Mark: Unbelievable, I love those Raving Rabbids!  No idea that was you, but that just makes this interview even more awesome.  Okay, so when did you make the decision to produce a Rocketeer fan film, and when exactly did the process start?

John: After searching my archives, it all started in 2004. I decided to model a cartoony Rocketeer for fun (see the 2004 video link above). I sent it to Dave through the contact I had, I’ll never know if he got it, and started some little animation test with it. As far as I can recall, this little teaser was already in my mind – something simple where he would save a kid and kick Lothar’s ass. Then I let it aside for a while. In 2008 when I heard Dave passed away, I decided to stop thinking too much and just do it. My dad died around the same time and I needed something creative and motivating to keep my mind busy, as it was a really hard time. So we put aside our short film in progress and concentrated our energy on the tribute.

Mark: Was your intention always to make it the way it came out, or was the original idea different in any way?

John: It was pretty close. The first version of the character was slightly more exaggerated, but since the begining it was something like this I wanted to try. This character has such a great potential visually, I thought the animated style would match perfectly. In the first version I tried something silly. The helmet was animated to give him expressions (angry/sad etc)… I though it was cool as especially he would have the helmet on a lot, but I forgot about this idea in the final version. Elton Banana, our amazing character modeler, took it and brought it to a slightly different but very nice and stylized direction. We did the same on the other characters. One big difference though is when we started the tribute we planned to create/model everything, but when Fabrice Ascione came onboard, an amazing art director, I decided to use directly his 2D research as backgrounds, and soon after as textures for environments, barns etc… that’s why we have this 2D/3D mix that fits perfectly. And last but not least, in my first version I planned to use the original Rocketeer soundtrack, as it’s one of James Horner’s best soundtracks in my opinion, but I got a bit scared of using it, and asked my good friend Squid, from Squid and the Stereo band (http://www.myspace.com/squidandthestereo) to produce an original theme. I wish we had a little bit more budget to record with an orchestra, but, well… it’s a fan film.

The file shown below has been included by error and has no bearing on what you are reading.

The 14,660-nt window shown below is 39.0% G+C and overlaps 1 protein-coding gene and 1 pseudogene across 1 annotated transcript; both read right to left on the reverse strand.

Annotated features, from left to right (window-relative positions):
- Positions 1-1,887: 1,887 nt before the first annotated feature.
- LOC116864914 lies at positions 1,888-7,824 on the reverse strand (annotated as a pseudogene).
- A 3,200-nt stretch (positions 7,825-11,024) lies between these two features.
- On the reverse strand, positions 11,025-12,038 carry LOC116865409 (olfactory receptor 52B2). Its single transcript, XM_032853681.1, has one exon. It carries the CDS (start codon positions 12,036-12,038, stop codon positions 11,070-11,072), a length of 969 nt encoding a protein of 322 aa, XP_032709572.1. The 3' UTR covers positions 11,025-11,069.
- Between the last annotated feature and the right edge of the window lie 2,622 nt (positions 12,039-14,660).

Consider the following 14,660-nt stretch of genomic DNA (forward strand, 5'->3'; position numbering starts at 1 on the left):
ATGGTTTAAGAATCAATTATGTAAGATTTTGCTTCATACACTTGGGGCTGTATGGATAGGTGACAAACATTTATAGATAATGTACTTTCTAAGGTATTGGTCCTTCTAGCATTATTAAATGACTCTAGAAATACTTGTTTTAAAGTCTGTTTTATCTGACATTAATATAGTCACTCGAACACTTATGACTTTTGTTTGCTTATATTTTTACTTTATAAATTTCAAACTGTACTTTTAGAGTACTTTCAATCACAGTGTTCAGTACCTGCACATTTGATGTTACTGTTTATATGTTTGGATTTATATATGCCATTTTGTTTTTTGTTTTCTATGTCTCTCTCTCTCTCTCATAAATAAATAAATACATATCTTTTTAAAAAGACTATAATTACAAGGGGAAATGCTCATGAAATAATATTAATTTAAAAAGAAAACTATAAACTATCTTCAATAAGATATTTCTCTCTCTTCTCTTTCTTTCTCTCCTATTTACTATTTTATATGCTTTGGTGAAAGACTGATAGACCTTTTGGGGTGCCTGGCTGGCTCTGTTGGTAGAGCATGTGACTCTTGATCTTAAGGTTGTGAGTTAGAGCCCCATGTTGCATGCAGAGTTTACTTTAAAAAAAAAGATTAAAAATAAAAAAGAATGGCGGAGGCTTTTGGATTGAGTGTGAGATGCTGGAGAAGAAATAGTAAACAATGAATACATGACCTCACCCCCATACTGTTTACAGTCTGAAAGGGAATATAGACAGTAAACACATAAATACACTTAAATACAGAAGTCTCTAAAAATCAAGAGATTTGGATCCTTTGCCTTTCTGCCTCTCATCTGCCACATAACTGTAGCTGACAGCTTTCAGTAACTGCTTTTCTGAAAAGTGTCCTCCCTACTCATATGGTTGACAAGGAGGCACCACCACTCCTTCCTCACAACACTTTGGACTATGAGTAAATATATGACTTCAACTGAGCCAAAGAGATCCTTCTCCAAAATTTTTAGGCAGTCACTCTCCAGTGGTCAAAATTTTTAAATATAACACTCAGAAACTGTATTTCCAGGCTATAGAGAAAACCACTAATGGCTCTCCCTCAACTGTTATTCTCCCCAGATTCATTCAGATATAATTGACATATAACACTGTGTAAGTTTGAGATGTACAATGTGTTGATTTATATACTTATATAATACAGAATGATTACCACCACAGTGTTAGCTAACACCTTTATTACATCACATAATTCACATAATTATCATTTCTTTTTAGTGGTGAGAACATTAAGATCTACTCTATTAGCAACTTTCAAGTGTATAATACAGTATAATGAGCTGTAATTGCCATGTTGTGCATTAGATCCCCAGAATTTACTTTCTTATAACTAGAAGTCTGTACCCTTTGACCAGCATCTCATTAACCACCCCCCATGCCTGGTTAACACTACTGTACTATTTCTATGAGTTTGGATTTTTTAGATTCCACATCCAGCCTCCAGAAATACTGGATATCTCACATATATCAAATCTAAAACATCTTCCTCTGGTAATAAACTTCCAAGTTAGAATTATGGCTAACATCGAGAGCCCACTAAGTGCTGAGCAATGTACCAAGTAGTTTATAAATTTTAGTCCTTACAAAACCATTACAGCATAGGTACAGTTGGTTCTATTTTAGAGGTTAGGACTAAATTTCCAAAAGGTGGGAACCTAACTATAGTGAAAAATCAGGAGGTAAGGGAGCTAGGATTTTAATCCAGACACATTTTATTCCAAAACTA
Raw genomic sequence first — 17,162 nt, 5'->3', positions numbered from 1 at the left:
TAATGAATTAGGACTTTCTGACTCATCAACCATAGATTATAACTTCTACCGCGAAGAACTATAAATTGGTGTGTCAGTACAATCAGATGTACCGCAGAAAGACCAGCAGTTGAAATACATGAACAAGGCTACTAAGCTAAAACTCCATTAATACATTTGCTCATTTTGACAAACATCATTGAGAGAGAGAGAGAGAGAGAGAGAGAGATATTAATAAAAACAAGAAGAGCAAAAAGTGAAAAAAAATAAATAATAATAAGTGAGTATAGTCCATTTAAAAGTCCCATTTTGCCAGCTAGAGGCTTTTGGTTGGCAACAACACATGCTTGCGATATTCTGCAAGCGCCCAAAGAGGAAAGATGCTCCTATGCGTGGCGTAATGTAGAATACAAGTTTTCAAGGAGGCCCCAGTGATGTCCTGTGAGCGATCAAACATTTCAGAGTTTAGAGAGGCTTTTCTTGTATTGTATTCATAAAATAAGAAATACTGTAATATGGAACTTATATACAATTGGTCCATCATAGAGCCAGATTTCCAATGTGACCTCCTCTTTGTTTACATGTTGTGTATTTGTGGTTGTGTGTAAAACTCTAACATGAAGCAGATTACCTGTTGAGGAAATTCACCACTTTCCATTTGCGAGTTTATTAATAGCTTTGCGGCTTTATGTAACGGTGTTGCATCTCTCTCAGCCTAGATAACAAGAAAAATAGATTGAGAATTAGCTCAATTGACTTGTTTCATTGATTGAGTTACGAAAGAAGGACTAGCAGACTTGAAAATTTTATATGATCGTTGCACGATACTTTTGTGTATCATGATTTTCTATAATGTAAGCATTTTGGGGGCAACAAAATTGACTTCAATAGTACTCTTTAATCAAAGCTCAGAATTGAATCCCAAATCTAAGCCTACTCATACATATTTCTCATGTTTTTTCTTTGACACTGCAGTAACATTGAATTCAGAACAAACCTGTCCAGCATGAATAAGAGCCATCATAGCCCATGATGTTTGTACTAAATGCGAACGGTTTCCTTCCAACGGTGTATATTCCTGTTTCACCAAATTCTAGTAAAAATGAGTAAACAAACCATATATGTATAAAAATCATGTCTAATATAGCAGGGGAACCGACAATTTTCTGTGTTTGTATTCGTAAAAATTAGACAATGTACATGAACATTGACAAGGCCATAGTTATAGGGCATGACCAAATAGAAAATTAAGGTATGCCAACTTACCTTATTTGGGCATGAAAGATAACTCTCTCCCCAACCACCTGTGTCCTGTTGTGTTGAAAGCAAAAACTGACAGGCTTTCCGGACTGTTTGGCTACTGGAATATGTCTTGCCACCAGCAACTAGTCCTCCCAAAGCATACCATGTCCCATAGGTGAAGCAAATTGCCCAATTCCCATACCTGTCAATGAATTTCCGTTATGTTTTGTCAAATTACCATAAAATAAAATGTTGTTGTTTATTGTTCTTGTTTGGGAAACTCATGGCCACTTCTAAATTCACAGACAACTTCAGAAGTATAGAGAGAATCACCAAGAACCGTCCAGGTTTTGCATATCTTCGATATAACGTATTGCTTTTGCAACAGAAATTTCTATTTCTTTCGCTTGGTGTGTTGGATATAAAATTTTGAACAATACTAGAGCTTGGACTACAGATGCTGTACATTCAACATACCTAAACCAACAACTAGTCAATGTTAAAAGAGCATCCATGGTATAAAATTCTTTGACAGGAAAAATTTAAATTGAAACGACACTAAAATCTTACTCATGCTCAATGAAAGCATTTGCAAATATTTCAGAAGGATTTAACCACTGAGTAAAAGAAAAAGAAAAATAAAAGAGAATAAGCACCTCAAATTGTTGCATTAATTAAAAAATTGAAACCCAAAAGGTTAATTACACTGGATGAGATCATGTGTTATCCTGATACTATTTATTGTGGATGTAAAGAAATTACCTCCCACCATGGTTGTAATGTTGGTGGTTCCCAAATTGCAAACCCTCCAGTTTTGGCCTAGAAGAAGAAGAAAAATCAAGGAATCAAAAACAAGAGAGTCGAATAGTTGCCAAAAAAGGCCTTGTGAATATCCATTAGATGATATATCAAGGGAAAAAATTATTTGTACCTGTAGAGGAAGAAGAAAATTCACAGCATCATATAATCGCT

Mark: How long did it take to complete this project, or I guess I should ask how much total time do you think you spent putting it together?

John: As we did it as a side project, meaning when we were getting work we would stop it, it took around 1 year to really complete it… maybe it was a total of 4 full months of work, maybe a bit less or a bit more, I’m not really sure. Some people would come on board for 3 days, some for 2 months. We had from everything from very experienced animators to very motivated juniors. I think this project was motivating for everybody.